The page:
Wesley Branton | March 26, 2019 @ 12:58 am
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It certainly isn’t unusual for a Formula One team to threaten to leave the sport. Teams like Red Bull and Ferrari have made it a regular occurrence. The latest threats have come from the head of McLaren ahead of the 2021 rule changes.
On the eve of Liberty Media’s meeting to discuss the future of the 2021 regulations, as we edge ever closer to the June deadline to finalize the rules, Zak Brown has made McLaren the latest team to lob threats, claiming that McLaren will consider leaving the sport if the new rule changes don’t improve the distribution of prize money.
This isn’t the first time that the sport has been criticized for how it splits its earnings. It was the subject of a complaint the European Union in 2016, which has since been dropped.
The most controversial element of the money’s distribution is the staggering bonus that Ferrari receives each year simply for having been in F1 for so long. Ferrari is the only team that has been in F1 since the foundation of the sport back in 1950. For this, the team is given what’s called the long-standing team bonus. This exclusive premium was estimated to be worth a colossal $68m in 2016, accounting for over a third of the team’s $180m earnings and making them the highest paid team on the grid.
To put that figure into perspective, the bonus alone is more than Toro Rosso, Renault, Sauber and Haas each earned that year. McLaren, the fourth highest paid team, took home just $97m in 2016.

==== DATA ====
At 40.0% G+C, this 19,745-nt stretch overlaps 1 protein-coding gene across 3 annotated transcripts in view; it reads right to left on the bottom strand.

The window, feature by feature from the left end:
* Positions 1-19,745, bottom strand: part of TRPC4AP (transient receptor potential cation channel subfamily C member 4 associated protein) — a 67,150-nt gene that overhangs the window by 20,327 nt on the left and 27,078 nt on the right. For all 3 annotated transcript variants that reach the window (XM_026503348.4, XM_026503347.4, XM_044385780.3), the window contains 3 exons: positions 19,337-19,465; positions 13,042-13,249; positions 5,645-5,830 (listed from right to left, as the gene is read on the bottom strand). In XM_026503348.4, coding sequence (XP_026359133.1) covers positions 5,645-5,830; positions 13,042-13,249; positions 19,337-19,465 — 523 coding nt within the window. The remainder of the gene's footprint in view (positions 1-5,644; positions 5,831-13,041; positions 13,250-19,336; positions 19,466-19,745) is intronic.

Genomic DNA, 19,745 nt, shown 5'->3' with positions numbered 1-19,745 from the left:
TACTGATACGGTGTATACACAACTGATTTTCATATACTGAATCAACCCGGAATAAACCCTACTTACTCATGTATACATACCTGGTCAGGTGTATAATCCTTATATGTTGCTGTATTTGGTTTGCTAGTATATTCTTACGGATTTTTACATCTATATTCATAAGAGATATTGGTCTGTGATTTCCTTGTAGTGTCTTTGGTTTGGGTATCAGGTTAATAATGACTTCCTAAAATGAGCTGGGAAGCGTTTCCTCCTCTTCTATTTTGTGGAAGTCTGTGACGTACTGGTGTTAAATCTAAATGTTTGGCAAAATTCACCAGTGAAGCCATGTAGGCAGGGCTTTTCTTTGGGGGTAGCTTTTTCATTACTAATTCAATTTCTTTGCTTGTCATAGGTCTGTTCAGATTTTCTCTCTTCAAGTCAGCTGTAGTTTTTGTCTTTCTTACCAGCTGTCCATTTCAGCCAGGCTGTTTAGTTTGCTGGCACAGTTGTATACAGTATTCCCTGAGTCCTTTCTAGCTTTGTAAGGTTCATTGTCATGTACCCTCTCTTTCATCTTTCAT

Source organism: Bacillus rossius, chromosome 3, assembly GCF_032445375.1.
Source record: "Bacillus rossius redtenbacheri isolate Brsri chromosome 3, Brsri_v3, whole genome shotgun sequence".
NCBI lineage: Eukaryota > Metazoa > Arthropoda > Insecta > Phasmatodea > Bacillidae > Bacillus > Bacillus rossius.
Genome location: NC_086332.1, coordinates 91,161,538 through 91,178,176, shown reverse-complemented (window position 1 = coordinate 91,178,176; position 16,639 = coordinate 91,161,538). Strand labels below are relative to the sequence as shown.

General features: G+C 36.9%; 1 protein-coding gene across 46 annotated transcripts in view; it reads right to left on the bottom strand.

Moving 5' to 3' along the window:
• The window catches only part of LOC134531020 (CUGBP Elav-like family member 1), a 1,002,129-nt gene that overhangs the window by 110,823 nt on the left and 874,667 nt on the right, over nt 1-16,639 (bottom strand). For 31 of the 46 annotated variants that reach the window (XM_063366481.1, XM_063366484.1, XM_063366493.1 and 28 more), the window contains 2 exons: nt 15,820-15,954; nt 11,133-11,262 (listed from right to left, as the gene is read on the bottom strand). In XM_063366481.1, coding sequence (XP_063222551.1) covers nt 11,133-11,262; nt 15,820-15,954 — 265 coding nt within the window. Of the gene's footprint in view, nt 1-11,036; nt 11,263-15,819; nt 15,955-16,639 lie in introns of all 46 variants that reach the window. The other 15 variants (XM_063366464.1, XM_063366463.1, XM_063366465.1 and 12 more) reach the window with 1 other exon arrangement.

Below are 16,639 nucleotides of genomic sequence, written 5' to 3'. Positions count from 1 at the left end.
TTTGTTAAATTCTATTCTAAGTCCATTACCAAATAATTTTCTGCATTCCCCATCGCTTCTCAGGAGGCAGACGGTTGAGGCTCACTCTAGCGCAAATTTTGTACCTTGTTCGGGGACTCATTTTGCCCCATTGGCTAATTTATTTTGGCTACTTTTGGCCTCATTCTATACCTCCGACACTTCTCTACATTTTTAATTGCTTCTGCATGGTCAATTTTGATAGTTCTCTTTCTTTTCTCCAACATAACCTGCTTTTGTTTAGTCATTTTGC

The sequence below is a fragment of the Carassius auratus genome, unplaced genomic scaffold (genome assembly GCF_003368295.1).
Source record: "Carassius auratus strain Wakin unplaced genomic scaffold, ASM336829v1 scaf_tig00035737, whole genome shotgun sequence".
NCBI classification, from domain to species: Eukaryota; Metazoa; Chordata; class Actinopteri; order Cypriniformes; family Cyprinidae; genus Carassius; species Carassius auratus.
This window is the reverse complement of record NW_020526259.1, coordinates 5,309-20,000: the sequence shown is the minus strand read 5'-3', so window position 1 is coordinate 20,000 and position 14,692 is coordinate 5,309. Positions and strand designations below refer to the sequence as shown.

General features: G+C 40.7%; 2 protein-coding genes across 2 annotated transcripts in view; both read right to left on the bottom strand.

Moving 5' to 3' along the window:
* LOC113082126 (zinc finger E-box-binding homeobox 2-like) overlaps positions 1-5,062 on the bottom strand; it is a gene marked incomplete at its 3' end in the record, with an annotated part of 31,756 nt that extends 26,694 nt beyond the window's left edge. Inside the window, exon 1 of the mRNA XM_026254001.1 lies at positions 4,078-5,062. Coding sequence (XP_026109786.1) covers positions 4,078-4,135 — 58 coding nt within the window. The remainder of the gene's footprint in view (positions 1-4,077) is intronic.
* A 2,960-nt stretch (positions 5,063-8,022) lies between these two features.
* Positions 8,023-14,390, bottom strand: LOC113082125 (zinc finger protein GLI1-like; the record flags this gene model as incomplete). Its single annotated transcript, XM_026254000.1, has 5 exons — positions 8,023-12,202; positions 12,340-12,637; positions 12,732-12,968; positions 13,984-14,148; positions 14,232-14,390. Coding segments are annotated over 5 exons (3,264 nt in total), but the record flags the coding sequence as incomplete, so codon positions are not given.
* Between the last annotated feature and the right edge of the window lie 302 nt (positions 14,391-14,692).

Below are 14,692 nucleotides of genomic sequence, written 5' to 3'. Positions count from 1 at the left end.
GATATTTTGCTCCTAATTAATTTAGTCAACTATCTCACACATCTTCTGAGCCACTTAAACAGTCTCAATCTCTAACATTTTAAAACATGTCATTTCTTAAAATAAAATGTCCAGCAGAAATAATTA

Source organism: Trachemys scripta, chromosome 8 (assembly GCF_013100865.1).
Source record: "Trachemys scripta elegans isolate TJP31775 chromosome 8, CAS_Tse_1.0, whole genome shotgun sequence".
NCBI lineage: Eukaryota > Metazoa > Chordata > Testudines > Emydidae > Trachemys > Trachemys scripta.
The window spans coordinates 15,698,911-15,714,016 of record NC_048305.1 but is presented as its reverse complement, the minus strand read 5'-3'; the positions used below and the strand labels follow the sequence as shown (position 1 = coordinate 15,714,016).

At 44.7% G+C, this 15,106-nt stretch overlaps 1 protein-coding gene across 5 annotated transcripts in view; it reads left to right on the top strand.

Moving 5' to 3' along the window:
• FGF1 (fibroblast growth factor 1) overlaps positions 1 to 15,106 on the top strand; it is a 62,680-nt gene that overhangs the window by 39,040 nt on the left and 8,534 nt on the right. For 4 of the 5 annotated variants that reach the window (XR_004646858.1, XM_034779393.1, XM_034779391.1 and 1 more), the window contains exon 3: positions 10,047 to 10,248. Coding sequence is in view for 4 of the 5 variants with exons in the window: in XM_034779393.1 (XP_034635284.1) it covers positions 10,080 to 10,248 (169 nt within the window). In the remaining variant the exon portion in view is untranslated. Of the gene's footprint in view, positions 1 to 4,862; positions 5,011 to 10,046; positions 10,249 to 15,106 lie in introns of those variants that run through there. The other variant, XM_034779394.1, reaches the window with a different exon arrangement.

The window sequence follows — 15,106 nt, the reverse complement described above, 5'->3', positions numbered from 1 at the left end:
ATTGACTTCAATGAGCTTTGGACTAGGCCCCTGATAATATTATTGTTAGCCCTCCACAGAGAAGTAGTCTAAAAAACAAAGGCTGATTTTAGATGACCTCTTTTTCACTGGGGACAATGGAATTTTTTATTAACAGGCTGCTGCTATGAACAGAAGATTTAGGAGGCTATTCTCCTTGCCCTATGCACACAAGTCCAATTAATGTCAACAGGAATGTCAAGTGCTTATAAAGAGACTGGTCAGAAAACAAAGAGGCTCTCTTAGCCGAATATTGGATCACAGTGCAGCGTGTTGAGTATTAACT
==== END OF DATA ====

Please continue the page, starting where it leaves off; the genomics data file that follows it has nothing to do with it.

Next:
“To a lesser degree than today there should be recognition for your history,” explained Zak Brown, CEO of McLaren Racing. “We all agree Ferrari is the biggest name and should be remunerated as such but not at the level that it is and you also should not be able to put that money into the racing.”
Another topic of discussion for the 2021 season is the implementation of budget cap, which would aim to close the gap between the teams by limiting the funds that each can spend on R&D. More money allows teams to produce better cars, which is surely part of the reason that Mercedes, Ferrari and Red Bull continue to be the three fastest cars on the grid by a mile. This trio of F1 giants each makes more than $150m each season.
Although Brown is confident that the new F1 management will make the right decision, he is adamant that the new regulations need to strive to make the racing competitive and the teams financially viable. If not, McLaren may not have a future in Formula One past 2020.
“People throw it out there as a negotiating tactic but this has to be a fiscally responsible, competitive racing team and, if we feel the new rules don’t put us in that situation, we would have to review our participation in F1.”